A guide to reusing glass candle jars
I received a lovely email message from Heather, one of my regular customers this week. Her query was perfectly timed as I'd already made plans to write about the same topic in this week's blog post! ...
The question was:
"... I have some empty glass jars from my last order of your beautiful candles and was wondering if you had a return programme for them? They are so beautiful it would seem a shame to waste them."
First of all a massive thank you to Heather for sending in the question, it's always so good to hear from customers with your thoughts, comments and suggestions.
Saving the planet
Sustainability is a big part of the Kalabash ethos which is one of the reasons why I chose to use only recyclable, reusable or biodegradable packaging for the Kalabash range. Plastic is avoided when possible because of how single use plastic can impact the future of our planet. Limiting its use keeps the Kalabash carbon footprint as small as possible.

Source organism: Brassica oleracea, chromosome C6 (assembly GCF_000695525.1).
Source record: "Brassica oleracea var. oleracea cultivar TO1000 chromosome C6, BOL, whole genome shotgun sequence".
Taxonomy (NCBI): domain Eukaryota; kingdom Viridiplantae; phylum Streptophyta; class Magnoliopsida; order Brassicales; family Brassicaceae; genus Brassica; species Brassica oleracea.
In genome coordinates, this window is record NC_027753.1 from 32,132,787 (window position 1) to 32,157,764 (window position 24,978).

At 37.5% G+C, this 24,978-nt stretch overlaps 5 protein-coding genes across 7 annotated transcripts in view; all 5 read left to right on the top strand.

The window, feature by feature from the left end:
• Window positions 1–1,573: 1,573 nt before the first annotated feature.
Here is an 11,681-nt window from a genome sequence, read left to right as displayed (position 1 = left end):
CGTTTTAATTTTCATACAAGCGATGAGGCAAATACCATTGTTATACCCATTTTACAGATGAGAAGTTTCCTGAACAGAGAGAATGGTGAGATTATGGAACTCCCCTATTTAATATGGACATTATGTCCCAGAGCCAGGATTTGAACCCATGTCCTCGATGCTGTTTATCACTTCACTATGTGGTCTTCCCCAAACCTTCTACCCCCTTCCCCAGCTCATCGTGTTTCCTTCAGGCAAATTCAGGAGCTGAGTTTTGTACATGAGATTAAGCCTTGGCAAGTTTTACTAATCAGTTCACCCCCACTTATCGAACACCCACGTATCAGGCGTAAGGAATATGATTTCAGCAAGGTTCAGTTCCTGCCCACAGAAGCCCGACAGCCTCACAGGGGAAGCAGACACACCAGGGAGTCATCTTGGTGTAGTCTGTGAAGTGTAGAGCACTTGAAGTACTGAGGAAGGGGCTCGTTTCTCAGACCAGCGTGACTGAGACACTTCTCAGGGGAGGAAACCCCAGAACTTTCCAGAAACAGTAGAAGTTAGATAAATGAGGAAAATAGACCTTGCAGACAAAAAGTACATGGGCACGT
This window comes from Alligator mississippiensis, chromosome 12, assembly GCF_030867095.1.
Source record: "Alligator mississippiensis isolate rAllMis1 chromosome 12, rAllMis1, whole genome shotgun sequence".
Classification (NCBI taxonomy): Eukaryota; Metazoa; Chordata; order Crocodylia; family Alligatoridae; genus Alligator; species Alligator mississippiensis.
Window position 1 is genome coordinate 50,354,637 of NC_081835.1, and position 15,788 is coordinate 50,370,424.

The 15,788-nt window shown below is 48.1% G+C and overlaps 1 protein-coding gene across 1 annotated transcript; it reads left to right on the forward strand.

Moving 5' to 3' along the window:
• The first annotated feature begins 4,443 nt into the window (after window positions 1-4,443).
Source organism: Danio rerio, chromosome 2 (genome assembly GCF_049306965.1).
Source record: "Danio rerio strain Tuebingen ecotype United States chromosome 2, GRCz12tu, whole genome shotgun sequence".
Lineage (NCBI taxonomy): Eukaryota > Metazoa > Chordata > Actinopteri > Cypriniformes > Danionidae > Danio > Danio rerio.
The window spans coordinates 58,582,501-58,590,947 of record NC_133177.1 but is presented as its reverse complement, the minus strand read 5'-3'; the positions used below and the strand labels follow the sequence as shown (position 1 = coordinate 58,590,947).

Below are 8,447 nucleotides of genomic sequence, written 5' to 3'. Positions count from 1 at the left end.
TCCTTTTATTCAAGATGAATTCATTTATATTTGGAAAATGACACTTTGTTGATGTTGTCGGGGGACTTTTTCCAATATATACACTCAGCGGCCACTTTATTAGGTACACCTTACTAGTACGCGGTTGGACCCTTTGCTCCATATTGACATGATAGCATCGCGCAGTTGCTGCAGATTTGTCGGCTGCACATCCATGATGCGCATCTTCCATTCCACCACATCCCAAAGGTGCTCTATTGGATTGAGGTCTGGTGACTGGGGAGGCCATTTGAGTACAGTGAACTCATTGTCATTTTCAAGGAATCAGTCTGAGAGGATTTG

Plastic free soap packaging
Each component of Kalabash soap packaging is completely plastic free so it can be easily recycled along with your other household waste paper.
The complicated logistics of operating a returns programme isn't possible at Kalabash. But, John Lewis has recently launched its Beautycycle scheme which offers a £5 voucher off in store beauty purchases in exchange for recycling 5 empty beauty products from any brand.
As all Kalabash packaging is fully recyclable, your glass Bath/Body Oil bottles and empty Soy Candles, Organic unrefined Shea Butter and Bath Salts jars can be taken to your local bottle bank for recycling.
I agree with Heather - amber glass containers are very beautiful, too good to waste and should be given a new lease of life.
So, if like Heather, you'd like to re-use your empties and avoid waste, here are a few ideas of what you can do with them.
Preparing your candle jars and other empties
Once your candles have burnt down to about 5mm:
Either, place the jars in the freezer over night and then turn the jars upside down and tease out and release the the leftover wax with the back of a spoon
Or, pour in some hot water until the container is half full, and
Leave the wax to settle on top
Once the wax hardened on the surface, simply take it out, wrap it in some newspaper and throw it on the compost heap or into the recycling bin and not down the sink where it can re-harden and cause problems.